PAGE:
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The history of Ptolemaic Egypt has usually been doubly isolated--separated both from the history of other Hellenistic states and from the history of ancient Egypt. The Last Pharaohs, the first detailed history of Ptolemaic Egypt as a state, departs radically from previous studies by putting the Ptolemaic state firmly in the context of both Hellenistic and Egyptian history. More broadly still, J. G. Manning examines the Ptolemaic dynasty in the context of the study of authoritarian and premodern states, shifting ...
The history of Ptolemaic Egypt has usually been doubly isolated--separated both from the history of other Hellenistic states and from the history of ancient Egypt. The Last Pharaohs, the first detailed history of Ptolemaic Egypt as a state, departs radically from previous studies by putting the Ptolemaic state firmly in the context of both Hellenistic and Egyptian history. More broadly still, J. G. Manning examines the Ptolemaic dynasty in the context of the study of authoritarian and premodern states, shifting the focus of study away from modern European nation-states and toward ancient Asian ones. By analyzing Ptolemaic reforms of Egyptian economic and legal structures, The Last Pharaohs gauges the impact of Ptolemaic rule on Egypt and the relationships that the Ptolemaic kings formed with Egyptian society. Manning argues that the Ptolemies sought to rule through--rather than over--Egyptian society. He tells how the Ptolemies, adopting a pharaonic model of governance, shaped Egyptian society and in turn were shaped by it. Neither fully Greek nor wholly Egyptian, the Ptolemaic state within its core Egyptian territory was a hybrid that departed from but did not break with Egyptian history. Integrating the latest research on archaeology, papyrology, theories of the state, and legal history, as well as Hellenistic and Egyptian history, The Last Pharaohs draws a dramatically new picture of Egypt's last ancient state.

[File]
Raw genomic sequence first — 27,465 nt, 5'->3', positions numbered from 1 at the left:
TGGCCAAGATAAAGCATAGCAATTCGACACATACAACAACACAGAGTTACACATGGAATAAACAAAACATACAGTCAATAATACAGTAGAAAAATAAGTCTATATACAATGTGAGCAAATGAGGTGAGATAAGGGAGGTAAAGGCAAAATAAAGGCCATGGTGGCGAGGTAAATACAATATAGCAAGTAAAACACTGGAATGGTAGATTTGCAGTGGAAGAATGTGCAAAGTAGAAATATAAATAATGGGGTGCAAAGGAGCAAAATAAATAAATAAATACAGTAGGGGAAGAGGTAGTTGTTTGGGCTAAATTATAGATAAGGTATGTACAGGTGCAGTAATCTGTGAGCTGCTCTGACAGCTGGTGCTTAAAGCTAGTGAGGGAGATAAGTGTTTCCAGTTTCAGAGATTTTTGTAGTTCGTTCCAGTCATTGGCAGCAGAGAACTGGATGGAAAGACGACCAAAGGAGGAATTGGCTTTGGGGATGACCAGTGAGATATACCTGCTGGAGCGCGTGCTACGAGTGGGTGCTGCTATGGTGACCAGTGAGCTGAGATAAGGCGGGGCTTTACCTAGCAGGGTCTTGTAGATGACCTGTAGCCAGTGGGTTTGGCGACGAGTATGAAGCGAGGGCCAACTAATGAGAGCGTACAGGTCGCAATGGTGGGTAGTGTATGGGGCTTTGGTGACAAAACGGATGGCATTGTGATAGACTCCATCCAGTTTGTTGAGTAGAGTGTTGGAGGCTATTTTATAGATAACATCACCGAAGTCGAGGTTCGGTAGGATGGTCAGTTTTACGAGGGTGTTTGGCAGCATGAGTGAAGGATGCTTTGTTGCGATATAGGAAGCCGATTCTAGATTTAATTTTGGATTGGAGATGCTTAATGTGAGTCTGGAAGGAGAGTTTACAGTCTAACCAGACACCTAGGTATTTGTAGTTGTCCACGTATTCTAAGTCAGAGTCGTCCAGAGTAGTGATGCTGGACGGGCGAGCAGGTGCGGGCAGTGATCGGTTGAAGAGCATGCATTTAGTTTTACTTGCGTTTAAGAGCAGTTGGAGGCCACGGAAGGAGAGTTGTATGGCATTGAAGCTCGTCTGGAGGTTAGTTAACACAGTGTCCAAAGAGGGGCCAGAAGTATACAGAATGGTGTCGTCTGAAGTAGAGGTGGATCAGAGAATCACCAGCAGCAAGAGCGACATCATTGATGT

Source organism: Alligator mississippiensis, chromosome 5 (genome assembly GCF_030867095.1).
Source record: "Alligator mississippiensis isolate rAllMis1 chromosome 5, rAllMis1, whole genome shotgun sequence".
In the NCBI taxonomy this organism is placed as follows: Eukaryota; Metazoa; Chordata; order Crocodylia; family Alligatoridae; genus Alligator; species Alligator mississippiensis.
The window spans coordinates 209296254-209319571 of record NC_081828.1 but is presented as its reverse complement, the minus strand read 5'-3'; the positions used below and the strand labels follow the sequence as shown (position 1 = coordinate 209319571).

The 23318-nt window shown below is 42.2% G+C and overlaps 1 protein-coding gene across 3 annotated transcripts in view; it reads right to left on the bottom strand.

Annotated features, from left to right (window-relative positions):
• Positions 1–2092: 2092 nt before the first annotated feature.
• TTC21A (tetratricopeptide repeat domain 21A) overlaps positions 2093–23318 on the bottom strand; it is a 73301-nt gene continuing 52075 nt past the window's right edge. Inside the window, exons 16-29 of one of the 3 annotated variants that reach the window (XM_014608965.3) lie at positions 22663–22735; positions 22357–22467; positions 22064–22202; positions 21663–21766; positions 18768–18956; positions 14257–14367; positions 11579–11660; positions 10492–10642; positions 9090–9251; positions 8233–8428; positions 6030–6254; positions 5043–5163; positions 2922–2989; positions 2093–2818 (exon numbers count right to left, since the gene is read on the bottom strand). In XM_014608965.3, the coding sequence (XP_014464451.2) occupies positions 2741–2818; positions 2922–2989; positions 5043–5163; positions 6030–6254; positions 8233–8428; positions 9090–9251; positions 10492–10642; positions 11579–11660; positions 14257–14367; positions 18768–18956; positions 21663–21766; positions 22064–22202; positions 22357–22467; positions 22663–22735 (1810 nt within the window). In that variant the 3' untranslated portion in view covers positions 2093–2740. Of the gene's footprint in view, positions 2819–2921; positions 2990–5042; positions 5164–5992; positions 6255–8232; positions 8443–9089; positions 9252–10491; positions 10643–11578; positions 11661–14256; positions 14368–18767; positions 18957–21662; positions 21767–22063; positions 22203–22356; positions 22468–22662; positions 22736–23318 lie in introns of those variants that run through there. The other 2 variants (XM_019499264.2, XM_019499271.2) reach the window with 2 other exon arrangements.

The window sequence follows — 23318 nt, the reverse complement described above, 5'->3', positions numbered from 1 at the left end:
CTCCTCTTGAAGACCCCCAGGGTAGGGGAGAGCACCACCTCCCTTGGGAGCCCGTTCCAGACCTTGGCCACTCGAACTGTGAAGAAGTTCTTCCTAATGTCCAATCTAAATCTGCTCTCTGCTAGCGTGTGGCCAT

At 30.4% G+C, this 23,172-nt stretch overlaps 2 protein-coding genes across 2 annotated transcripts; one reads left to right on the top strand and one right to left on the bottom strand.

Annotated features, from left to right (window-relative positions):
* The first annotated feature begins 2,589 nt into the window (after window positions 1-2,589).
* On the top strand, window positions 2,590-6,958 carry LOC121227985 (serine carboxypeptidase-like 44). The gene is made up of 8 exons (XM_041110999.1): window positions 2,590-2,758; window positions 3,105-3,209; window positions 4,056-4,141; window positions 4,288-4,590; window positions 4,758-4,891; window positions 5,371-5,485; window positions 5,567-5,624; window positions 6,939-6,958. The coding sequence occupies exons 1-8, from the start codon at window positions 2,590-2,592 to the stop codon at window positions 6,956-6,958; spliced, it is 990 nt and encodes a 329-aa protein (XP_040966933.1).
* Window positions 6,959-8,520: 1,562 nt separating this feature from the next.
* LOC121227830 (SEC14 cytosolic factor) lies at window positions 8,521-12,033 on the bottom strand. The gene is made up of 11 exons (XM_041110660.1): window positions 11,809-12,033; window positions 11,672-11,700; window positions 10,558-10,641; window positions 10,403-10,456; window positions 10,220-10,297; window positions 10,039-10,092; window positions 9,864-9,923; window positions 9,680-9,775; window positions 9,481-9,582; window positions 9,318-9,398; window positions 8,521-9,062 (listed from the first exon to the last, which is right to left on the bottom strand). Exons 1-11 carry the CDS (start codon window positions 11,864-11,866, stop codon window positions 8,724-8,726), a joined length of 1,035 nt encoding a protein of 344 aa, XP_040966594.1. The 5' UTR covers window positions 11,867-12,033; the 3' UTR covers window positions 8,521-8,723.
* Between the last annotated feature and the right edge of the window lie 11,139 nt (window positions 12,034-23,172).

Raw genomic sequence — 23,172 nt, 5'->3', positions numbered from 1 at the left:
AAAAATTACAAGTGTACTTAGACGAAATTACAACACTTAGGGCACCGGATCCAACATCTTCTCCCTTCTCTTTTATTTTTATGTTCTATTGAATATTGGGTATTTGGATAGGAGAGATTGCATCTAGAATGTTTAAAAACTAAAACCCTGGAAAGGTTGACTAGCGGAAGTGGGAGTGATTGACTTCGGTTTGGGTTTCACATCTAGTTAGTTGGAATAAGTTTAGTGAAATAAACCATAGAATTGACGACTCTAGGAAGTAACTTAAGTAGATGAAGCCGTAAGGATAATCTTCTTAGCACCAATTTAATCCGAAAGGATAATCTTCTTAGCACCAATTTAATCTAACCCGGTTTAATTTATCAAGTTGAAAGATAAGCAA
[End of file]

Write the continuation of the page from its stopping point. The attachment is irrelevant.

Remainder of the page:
"Manning has produced a deep and meaningful study of the social and political relationships inherent in the Ptolemaic economy."—Timothy Howe, Bryn Mawr Classical Reviews
"Following his study of land tenure and use in Hellenistic Egypt, Manning presents a well-supported analysis of the formation of the Ptolemaic state in the fourth and third centuries BCE."—Choice